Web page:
U.S. doctors online nowAsk doctors free
Colleyville, TX
A 39-year-old female asked:

What is a bartholin's cyst?

3 doctor answers6 doctors weighed in
Dr. David Miller
Dr. David Milleranswered
Family Medicine 11 years experience
Benign cyst: A Bartholin's gland cyst is a benign cyst caused by a blockage in the duct of bartholin's gland, in the female vulva. They can range in size from a pea to an egg and can be quite painful. The blockage can be physical, mechanical, infective, etc. Although benign, not sexually transmitted and often painful, they do need to be treated promptly. If you have one, see your doc right away.
Created for people with ongoing healthcare needs but benefits everyone.
Dr. Pavel Conovalciuc
Family Medicine 24 years experience
Gland clogging: Bartholin cyst is a benign lesion of the Bartholin's gland. Usually the pore gets clogged and the secretions are arrested inside causing the gland to swell. It usually requires surgical treatment.
Created for people with ongoing healthcare needs but benefits everyone.
Dr. Peter Baumann
Specializes in Obstetrics and Gynecology
Incision and drainag: If the gland is infected and inflamed, the pus in the cyst can be drained using a procedure called incision and drainage. A small stabbing incision is made and a tiny catheter is inserted to keep the gland draining for a few days and have the infection cool off, before the catheter is removed.
Created for people with ongoing healthcare needs but benefits everyone.

Similar questions

A 46-year-old member asked:

Does Bartholin's cyst bleed?

2 doctor answers1 doctor weighed in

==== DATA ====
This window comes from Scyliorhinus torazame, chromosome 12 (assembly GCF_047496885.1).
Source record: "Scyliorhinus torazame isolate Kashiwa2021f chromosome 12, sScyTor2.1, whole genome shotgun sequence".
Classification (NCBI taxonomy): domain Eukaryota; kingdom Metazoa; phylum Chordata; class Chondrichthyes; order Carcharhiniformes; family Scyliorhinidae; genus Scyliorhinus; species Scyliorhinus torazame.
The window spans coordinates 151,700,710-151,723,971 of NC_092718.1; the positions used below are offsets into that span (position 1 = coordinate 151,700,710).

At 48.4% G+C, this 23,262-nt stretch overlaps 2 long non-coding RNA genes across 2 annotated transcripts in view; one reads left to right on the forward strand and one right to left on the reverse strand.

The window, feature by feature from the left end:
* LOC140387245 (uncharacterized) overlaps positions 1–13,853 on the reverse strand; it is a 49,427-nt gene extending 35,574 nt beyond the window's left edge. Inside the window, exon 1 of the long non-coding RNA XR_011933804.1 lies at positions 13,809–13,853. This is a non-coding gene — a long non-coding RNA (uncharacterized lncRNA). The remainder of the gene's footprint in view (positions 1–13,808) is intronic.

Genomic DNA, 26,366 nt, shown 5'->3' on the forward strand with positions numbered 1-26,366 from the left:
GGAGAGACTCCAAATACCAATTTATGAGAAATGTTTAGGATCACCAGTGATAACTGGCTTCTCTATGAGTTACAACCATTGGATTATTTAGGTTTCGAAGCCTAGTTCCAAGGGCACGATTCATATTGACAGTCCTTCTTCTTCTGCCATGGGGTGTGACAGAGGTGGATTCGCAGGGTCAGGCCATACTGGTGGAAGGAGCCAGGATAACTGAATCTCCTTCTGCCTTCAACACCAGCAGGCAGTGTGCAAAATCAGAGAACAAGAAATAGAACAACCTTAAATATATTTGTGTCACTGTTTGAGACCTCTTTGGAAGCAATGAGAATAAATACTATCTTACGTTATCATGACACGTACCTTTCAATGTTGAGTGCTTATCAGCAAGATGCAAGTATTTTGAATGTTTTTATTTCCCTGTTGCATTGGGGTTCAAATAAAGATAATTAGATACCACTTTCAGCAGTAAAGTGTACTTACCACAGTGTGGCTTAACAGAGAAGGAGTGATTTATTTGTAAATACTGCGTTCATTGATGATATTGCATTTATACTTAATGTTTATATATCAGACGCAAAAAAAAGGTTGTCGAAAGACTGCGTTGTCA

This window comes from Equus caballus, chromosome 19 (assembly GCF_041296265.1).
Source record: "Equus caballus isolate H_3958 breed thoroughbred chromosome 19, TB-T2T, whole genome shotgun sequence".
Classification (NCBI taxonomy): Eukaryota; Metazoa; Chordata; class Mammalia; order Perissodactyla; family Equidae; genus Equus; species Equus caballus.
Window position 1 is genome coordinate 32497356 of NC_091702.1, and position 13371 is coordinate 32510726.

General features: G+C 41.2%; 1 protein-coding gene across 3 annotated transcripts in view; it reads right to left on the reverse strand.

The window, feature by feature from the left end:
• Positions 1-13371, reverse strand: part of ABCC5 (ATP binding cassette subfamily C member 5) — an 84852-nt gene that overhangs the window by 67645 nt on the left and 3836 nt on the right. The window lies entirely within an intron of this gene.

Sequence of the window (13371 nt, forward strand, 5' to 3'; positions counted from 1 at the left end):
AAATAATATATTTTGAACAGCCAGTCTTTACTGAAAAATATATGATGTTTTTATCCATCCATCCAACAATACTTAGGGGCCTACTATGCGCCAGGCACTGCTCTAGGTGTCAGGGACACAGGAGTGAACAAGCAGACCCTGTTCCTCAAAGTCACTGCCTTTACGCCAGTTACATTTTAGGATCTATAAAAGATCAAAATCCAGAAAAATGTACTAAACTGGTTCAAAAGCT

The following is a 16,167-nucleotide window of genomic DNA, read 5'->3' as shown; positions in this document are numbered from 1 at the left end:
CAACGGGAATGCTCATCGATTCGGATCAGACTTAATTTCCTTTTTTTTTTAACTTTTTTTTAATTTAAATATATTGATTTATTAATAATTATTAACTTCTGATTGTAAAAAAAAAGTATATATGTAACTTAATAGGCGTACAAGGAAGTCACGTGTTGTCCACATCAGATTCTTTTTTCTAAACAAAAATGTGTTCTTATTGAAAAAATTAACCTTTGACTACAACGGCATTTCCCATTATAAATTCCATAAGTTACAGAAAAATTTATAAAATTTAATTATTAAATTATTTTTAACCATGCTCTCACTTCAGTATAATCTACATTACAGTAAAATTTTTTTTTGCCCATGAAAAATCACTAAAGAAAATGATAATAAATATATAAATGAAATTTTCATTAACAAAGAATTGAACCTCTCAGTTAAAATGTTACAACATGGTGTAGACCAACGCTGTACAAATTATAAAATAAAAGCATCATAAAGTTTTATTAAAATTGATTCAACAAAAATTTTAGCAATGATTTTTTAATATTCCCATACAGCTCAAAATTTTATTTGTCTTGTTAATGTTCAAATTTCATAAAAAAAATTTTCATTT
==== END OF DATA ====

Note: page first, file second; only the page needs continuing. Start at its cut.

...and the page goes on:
Dr. Mark Pack
General Surgery 32 years experience
They can: Bartholin's glands can become infected. They can then drain infected/purulent fluid and or blood or a mixture of the two. Do you have one? See your doctor.
Created for people with ongoing healthcare needs but benefits everyone.
CA
A 25-year-old member asked:

What is chronic Bartholin's cyst?

1 doctor answer1 doctor weighed in
Dr. Steven Hill
Family Medicine 24 years experience
Chronic : These are chronically infected/inflamed Bartholin's glands - in the vaginal introitus - get swollen, red and inflamed. Usually eventually require drainage or some intervention. If you have not seen a gynecologist you should.
Created for people with ongoing healthcare needs but benefits everyone.
A 21-year-old member asked:

I've had a Bartholin's cyst. Should I expect to have more?

2 doctor answers6 doctors weighed in
Dr. Christopher Powers
Obstetrics and Gynecology 24 years experience
Not necessarily: Bartholin's duct cysts are, as name implies, formed where the bartholin's duct exits the body at about 4 and 8 o'clock on the introitus ( vaginal opening). As long as the gland at the origin of the duct continues to secrete lubrication, a blockage leading to cyst formation is possible. If treated, have your doctor marsupialize the cyst..
Created for people with ongoing healthcare needs but benefits everyone.

Related questions

A 21-year-old member asked:
Is a Bartholin's cyst something to be concerned about?
2 doctor answers4 doctors weighed in
A 20-year-old female asked:
What happens if you leave a Bartholin's cyst untreated?
2 doctor answers9 doctors weighed in
A 33-year-old member asked:
How much time does it take for a Bartholin's cyst to heal?
1 doctor answer1 doctor weighed in
A 28-year-old male asked:
What is the definition or description of: Bartholin's cyst?
1 doctor answer3 doctors weighed in
A 45-year-old member asked:
Please explain what do I need to know about a Bartholin's cyst?
1 doctor answer1 doctor weighed in
Last updated Jul 25, 2021

People also asked

Related topics

Connect with a U.S. board-certified doctor by text or video anytime, anywhere.
24/7 visits - just $39!
50% off with $15/month membership

Disclaimer:

Content on HealthTap (including answers) should not be used for medical advice, diagnosis, or treatment, and interactions on HealthTap do not create a doctor-patient relationship. Never disregard or delay professional medical advice in person because of anything on HealthTap. Call your doctor or 911 if you think you may have a medical emergency.